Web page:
July 30 (UPI) -- Researchers have identified a unique acoustic signature that may precede seismic ruptures.
In the lab, scientists deployed an earthquake machine to produce seismic waves. Researchers used numerical simulations to analyze the seismic signatures produced by the synthetic ruptures.
Their analysis -- detailed this week in the journal Physical Review Letters -- revealed a unique acoustic signal preceding the seismic rupture.
"Previous machine-learning studies found that the acoustic signals detected from an earthquake fault can be used to predict when the next earthquake will occur," Ke Gao, a computational geophysicist at Los Alamos National Laboratory, said in a news release. "This new modeling work shows us that the collapse of stress chains inside the earthquake gouge emits that signal in the lab, pointing to mechanisms that may also be important in Earth."
Stress chains are formed by a bridge of molecules linking each side of the fault block. Stress can be transported from one side of the block to the other via the molecular bridge.
According to the new research, analysis of the acoustic signal can offer scientists a status update on the stress present in the fault. Previous studies have identified the same kind of acoustic signals within real fault systems.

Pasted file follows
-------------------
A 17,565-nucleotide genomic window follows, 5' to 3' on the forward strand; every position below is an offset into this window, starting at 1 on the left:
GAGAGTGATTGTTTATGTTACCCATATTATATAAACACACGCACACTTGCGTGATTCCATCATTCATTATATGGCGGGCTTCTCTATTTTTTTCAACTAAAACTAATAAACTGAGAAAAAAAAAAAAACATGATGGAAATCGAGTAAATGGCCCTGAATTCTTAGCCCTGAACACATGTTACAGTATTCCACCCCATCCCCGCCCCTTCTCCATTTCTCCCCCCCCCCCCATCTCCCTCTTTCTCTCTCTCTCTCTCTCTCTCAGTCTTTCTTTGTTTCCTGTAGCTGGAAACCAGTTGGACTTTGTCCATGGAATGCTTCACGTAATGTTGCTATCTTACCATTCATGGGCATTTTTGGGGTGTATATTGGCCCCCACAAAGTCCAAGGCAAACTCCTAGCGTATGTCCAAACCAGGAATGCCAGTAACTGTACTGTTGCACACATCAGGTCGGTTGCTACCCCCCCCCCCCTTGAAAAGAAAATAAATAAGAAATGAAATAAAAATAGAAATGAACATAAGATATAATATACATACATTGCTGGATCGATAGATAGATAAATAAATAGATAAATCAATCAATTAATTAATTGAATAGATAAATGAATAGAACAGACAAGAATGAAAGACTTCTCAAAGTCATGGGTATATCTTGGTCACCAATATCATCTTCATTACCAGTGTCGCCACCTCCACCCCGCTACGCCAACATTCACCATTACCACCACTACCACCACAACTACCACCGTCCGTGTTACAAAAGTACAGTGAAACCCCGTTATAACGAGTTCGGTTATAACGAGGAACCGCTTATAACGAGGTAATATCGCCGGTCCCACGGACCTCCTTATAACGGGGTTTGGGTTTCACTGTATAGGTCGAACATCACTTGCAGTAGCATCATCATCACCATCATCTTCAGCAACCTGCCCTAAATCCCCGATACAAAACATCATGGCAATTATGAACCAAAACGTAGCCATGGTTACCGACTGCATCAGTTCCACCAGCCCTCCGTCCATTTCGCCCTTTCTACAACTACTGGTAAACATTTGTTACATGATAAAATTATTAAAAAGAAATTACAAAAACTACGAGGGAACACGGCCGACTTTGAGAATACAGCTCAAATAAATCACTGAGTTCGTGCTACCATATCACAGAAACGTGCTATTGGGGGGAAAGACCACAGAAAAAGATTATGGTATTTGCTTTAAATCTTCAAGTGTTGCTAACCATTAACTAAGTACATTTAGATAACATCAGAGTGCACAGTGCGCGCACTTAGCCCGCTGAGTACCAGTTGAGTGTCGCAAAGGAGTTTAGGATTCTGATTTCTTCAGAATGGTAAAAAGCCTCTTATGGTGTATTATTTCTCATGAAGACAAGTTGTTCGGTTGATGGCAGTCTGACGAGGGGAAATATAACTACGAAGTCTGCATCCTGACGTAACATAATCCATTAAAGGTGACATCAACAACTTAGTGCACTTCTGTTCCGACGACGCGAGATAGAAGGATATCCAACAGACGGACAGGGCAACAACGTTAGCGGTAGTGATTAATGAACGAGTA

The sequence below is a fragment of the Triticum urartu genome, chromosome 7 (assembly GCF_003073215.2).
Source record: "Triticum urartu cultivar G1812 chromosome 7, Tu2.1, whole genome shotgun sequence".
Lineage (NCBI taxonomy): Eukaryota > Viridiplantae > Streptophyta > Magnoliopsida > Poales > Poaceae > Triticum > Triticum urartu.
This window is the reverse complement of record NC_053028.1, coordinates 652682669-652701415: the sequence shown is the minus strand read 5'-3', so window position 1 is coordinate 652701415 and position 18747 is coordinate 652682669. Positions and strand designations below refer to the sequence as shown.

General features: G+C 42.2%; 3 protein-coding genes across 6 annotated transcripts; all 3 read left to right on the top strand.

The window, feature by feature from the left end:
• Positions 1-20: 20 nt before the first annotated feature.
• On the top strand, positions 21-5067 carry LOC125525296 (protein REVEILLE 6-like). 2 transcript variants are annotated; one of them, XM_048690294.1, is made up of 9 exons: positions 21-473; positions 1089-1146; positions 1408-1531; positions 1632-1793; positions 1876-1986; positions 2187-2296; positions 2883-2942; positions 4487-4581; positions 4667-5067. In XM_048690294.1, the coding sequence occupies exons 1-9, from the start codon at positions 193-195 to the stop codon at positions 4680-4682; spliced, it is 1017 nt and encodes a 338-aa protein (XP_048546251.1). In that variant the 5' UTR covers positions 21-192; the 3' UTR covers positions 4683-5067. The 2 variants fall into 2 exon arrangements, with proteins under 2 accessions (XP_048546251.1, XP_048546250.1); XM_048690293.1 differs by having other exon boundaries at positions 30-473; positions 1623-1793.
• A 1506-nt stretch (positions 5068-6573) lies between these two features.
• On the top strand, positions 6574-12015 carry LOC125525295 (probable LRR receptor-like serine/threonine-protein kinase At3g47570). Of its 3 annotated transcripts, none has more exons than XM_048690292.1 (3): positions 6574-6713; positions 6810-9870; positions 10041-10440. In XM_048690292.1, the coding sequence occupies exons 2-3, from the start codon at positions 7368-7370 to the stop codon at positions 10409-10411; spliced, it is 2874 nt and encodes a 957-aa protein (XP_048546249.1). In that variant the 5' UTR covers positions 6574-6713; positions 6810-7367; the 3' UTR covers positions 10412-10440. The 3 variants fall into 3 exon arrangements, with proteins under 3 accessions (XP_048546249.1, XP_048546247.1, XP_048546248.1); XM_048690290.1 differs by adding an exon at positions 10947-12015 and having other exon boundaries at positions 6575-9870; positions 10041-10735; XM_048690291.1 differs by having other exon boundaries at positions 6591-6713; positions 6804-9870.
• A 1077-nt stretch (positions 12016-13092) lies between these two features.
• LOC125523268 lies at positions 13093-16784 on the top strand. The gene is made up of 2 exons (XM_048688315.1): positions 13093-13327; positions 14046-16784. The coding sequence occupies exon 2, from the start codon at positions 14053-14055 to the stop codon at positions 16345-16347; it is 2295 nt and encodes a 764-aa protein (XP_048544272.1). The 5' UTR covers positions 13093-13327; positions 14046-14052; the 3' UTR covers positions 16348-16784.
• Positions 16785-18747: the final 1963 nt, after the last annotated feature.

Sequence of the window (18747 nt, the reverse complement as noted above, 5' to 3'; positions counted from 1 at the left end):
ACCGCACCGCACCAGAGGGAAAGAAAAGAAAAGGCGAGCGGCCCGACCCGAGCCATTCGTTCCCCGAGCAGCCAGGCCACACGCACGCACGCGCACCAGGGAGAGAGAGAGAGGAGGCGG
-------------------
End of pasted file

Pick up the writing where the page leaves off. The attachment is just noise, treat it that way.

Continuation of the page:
By analyzing the signals in the lab, scientists are beginning to understand what exactly they mean and how they can be used to predict an impending rupture.
"Using the numerical model that we developed at Los Alamos, we examine and connect the dynamics in a granular system of fault gouge to signals detected on passive remote monitors," Gao said.
To identify the stress-releated mechanisms behind the signals, scientists relied on numerical models run by supercomputers at Los Alamos. The models were able to simulate grain-to-grain interactions and analyze how stress influences the acoustic signals produced by the granular system.
The models successfully simulated the ways a fault's evolution alters grain-to-grain interactions. The simulations also reproduced the formation and evolution of stress chains.
Thanks to the simulations, scientists are beginning to understand how acoustic signals can reveal the evolution of stress within a fault structure. Eventually, these acoustic signals could be used to predict earthquakes many hours, perhaps days, in advance.
"The stress chains endow the layer with resistance to shear and on failure launch broadcasts into the formation," researchers wrote in their paper. "These broadcasts, received as acoustic emission, provide a remote monitor of the state of the granular layer of the earthquake system."